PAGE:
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Local Study: 1 in 5 Utahns Will Likely Retire Poor Over Next 15 Years

A new study has found that 18% of seniors in Utah over the next 15 years will retire with more debt than savings. That’s 1 in 5 Utahns who are likely to retire poor.

The study commissioned by AARP Utah was released Friday and presented to State Treasurer Richard Ellis and other officials at the State Capitol. Jay Goodliffe is the chief methodologist for Notalys, the Provo-based group that did the study. He says unless people start saving a little more now, taxpayers are going to have to support a third of the retiring poor through state and federal programs.

“But if we can get people to save 10% more by nudging them a little bit in the right direction through what various programs that could be implemented,” says Goodliffe, “then we’re going to save tax payers a lot of money over the next 15 years; $194 million is what we project.”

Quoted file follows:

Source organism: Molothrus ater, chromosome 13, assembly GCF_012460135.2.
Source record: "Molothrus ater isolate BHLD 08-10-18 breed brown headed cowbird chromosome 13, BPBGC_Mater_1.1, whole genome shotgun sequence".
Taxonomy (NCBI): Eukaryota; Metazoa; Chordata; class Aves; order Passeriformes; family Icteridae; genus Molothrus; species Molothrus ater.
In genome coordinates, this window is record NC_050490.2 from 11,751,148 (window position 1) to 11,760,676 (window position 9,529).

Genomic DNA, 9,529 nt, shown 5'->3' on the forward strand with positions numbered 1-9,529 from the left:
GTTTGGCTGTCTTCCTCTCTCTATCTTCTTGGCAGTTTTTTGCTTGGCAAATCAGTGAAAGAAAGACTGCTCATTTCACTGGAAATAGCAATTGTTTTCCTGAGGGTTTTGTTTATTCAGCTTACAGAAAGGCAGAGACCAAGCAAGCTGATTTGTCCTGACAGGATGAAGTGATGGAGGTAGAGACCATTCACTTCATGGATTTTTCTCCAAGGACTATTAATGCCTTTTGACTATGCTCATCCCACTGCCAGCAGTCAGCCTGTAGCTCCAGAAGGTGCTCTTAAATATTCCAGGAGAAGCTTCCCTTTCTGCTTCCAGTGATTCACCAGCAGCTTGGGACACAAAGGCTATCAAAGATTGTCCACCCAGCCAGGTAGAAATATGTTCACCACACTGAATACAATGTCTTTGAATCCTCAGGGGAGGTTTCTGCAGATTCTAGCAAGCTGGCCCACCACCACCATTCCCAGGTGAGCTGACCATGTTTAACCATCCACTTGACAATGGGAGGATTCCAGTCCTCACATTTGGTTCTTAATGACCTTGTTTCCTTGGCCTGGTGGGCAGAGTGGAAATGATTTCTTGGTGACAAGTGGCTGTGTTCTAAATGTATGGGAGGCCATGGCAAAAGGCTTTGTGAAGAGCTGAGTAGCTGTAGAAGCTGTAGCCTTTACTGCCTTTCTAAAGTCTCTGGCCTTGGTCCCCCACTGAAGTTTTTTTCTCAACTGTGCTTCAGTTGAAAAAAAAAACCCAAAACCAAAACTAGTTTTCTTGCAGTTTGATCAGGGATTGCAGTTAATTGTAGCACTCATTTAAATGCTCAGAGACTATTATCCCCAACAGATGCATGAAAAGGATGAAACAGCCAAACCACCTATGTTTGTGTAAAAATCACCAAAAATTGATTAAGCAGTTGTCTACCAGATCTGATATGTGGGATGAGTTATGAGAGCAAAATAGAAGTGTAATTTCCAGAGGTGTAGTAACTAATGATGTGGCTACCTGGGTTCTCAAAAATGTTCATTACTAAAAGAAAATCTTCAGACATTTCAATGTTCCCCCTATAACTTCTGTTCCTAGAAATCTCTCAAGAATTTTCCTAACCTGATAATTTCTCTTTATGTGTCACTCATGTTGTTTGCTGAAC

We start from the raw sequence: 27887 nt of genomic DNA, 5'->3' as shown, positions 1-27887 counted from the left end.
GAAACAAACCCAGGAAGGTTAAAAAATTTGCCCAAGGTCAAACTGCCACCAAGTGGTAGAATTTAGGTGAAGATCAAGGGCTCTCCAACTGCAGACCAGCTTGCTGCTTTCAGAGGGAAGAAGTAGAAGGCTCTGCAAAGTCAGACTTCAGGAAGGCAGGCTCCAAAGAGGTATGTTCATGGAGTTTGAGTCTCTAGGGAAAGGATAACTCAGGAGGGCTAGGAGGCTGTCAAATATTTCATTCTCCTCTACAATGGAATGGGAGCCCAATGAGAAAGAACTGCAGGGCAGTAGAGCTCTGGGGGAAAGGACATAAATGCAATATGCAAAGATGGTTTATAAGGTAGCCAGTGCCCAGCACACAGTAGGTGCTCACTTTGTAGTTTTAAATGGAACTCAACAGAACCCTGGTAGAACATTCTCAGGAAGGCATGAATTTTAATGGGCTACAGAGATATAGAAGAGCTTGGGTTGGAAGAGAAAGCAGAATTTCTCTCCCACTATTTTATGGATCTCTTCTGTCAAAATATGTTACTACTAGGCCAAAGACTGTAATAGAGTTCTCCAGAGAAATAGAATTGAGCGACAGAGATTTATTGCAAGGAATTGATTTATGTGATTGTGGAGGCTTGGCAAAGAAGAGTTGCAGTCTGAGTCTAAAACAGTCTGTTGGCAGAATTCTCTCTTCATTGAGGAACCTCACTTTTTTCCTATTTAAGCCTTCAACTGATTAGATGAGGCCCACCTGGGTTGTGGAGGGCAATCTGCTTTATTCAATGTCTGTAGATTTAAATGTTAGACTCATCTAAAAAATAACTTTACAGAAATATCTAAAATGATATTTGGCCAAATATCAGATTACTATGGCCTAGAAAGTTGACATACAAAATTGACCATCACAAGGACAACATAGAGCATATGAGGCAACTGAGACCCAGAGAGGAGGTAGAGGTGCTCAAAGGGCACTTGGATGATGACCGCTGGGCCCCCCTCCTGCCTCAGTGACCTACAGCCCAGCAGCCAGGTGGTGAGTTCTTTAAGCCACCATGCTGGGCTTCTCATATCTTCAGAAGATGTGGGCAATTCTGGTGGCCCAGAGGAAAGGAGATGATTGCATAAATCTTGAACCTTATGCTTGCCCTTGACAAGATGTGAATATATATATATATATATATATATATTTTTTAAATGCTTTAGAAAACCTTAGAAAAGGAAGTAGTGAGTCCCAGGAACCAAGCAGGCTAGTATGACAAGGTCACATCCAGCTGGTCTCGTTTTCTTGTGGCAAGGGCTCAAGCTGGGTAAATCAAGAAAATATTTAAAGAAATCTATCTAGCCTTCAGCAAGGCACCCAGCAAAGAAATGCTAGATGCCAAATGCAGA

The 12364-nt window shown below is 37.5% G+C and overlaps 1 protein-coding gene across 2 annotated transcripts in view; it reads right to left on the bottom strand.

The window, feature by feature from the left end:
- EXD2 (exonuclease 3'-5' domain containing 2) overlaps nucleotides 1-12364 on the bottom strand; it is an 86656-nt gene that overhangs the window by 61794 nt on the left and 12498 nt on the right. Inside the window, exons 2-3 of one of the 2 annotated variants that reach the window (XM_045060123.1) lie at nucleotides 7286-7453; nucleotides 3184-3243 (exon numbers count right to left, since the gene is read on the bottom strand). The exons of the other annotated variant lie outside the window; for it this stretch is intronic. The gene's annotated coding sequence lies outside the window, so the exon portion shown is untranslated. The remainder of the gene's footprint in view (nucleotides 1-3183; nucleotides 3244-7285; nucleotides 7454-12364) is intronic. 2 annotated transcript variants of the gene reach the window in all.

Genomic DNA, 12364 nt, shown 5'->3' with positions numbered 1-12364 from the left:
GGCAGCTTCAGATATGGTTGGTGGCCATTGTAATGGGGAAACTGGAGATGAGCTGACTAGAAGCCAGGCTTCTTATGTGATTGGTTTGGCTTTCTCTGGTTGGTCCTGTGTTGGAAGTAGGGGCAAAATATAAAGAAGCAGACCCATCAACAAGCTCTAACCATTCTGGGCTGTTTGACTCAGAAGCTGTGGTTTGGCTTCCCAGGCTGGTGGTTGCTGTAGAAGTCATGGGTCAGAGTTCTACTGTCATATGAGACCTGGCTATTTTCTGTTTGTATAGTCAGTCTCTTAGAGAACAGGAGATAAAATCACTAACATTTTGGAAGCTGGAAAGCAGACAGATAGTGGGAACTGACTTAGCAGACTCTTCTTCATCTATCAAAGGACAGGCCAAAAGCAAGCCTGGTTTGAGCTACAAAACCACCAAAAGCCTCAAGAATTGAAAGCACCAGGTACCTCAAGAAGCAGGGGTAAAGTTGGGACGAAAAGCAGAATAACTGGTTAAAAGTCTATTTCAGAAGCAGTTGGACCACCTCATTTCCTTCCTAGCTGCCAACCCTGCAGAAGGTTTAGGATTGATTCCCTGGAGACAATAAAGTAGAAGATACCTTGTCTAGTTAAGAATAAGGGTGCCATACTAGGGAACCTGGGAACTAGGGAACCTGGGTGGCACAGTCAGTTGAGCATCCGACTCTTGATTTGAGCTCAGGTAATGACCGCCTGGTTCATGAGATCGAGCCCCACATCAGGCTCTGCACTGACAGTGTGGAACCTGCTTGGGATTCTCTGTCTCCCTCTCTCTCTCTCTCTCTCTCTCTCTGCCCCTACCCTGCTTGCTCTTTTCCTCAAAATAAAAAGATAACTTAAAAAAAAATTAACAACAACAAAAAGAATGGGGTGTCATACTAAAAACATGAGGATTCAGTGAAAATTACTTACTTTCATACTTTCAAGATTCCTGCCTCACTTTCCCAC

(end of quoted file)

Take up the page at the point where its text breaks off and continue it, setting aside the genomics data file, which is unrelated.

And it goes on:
Goodliffe says that’s equal to increasing personal savings from 10% to 11%. He says Utahns are generally much better off than those in other states because it’s so young.

“But, like every other state, Utah is having more and more people retire, so it’s a greater percentage of the population.”

Goodliffe says nearly half a million Utahns will be retirement age by 2030. He says simple, no-cost or low -cost incentive programs for small businesses could pay big dividends.

Bob Nelson is a graduate of the University of Utah with a BA in mass communications. He began his radio career at KUER in 1978 when it was still in Kingsbury Hall. That’s also where he met his wife, Maria Shilaos, in 1981. Bob left KUER for commercial radio where he worked for 25 years, and he is thrilled to be back at KUER. Bob and his family are part of an explorer group, fondly known as The Hordes and Masses, which has been seeking out ghost towns and little-known places in Utah for more than twenty years.
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